Landscape-level vegetation recovery from herbivory: progress after four decades of invasive red deer control.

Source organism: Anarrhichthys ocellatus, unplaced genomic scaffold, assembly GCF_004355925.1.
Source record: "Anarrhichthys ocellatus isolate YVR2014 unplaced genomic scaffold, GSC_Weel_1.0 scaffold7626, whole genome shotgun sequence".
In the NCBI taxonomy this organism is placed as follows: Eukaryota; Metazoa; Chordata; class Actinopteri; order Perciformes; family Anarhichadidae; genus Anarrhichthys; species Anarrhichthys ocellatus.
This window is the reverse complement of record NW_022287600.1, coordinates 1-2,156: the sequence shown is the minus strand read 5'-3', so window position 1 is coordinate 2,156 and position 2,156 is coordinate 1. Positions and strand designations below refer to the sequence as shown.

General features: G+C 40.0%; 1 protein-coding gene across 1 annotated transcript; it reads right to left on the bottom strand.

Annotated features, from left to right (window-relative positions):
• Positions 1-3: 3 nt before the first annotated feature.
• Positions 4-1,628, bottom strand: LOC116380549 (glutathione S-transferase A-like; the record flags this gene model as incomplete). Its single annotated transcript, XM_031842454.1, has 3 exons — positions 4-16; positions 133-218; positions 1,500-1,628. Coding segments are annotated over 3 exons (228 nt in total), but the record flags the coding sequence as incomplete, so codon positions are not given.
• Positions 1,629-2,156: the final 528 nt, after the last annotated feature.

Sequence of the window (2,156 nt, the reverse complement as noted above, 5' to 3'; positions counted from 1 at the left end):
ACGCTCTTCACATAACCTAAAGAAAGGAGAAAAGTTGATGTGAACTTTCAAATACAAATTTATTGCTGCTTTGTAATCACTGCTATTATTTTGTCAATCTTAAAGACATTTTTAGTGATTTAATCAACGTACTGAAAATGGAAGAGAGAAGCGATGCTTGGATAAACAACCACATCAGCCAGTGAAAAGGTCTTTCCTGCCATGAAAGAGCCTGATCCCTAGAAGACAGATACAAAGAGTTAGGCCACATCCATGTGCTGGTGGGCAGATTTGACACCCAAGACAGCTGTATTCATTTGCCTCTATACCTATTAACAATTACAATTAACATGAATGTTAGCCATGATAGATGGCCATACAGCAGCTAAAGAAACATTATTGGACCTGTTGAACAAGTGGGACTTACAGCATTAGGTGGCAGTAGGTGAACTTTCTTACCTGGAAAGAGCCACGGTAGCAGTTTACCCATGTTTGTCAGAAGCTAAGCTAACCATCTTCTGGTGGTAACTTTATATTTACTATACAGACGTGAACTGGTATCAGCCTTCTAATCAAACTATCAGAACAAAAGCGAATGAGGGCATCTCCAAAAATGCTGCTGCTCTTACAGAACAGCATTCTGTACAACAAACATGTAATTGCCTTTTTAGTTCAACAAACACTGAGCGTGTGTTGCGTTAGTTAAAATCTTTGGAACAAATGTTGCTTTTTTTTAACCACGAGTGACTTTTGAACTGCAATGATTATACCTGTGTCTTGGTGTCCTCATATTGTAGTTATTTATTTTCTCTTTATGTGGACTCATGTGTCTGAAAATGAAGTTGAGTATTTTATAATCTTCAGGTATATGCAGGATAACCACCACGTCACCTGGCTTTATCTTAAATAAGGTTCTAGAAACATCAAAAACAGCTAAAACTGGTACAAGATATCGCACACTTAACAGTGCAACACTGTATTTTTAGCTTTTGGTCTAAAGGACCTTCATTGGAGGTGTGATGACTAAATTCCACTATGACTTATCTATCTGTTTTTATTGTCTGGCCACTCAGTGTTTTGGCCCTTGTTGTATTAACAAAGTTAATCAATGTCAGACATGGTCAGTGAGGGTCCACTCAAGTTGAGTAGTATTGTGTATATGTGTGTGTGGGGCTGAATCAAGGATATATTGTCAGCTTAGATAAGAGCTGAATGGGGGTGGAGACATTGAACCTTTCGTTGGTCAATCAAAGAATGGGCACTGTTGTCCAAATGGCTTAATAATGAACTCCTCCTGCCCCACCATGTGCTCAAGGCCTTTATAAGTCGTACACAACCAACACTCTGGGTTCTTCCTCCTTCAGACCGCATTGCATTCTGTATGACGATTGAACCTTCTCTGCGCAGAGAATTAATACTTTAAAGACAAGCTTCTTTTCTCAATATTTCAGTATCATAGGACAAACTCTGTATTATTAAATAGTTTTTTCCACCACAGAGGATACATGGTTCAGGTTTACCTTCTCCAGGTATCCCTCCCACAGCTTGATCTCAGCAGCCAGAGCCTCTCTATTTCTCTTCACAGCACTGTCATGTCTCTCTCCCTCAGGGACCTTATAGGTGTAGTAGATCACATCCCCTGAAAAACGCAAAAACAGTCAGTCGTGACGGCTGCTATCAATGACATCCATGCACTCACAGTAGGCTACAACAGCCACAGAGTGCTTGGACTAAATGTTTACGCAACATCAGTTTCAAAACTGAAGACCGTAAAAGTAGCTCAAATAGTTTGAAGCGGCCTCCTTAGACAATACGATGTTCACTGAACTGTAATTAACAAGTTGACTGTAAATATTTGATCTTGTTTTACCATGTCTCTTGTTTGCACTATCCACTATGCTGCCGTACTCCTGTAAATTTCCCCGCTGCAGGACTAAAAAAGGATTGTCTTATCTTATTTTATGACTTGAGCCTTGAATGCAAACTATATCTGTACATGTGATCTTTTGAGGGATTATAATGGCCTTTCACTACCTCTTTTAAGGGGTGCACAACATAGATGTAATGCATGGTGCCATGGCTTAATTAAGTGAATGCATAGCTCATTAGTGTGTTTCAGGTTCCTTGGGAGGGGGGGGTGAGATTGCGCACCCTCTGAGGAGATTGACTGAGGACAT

Ungulates have reached such high densities in some natural ecosystems that culling is frequently used to reduce their impacts on vegetation. However, much is still unknown about the outcomes of landscape-level control, in part because monitoring vegetation recovery requires decades. We report long-term vegetation changes in permanent plots located in forest, shrubland and grassland communities across a mountain range in southern New Zealand. We test whether c. 92% reduction in the population of invasive non-indigenous red deer Cervus elaphus since 1964 has led to the recovery of deer-preferred species. Tree seedlings, saplings and the number of seedlings per adult tree increased over time. There was lower recruitment, however, of highly palatable forest species compared with less palatable species, and the recruitment of saplings was lower in browsed forest plots compared with deer exclosures. The total number of occurrences and absolute number of palatable species per plot increased over time in shrublands and grasslands respectively. The height of both shrublands and palatable grassland snow tussocks Chionochloa spp. increased, although the occurrences of most individual species remained unchanged over time. Vegetation recovery at our site in response to long-term and significant herbivore reductions may be limited by several factors, including the slow growth rates of New Zealand species, density-dependent diet switching by deer, altered successional trajectories and below-ground processes. Synthesis and applications. Our results suggest that after nearly four decades, even low densities of introduced herbivores may restrict ecosystem recovery, and therefore, restoring herbivore-disturbed ecosystems by solely manipulating herbivore population numbers may require a long-term perspective. Management strategies can accelerate recovery by protecting existing palatable plants within deer-exclosures, and planting or seeding palatable species within these refugia. However, in addition to increasing seed sources, restoration may only become apparent following large-scale disturbance events and canopy turnover.